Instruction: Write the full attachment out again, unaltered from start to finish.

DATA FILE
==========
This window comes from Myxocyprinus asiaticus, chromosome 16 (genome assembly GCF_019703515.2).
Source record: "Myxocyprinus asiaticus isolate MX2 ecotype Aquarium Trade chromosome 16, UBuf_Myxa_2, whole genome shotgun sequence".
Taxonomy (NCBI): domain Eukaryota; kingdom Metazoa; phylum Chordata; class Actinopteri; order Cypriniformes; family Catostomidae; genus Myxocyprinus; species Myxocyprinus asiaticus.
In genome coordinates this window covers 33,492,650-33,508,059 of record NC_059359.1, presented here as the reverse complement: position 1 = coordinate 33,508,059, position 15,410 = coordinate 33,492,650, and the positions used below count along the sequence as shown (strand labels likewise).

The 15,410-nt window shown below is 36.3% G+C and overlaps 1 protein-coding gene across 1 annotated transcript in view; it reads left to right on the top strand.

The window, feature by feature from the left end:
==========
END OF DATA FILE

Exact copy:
This window comes from Myxocyprinus asiaticus, chromosome 16 (genome assembly GCF_019703515.2).
Source record: "Myxocyprinus asiaticus isolate MX2 ecotype Aquarium Trade chromosome 16, UBuf_Myxa_2, whole genome shotgun sequence".
Taxonomy (NCBI): domain Eukaryota; kingdom Metazoa; phylum Chordata; class Actinopteri; order Cypriniformes; family Catostomidae; genus Myxocyprinus; species Myxocyprinus asiaticus.
In genome coordinates this window covers 33,492,650-33,508,059 of record NC_059359.1, presented here as the reverse complement: position 1 = coordinate 33,508,059, position 15,410 = coordinate 33,492,650, and the positions used below count along the sequence as shown (strand labels likewise).

The 15,410-nt window shown below is 36.3% G+C and overlaps 1 protein-coding gene across 1 annotated transcript in view; it reads left to right on the top strand.

The window, feature by feature from the left end: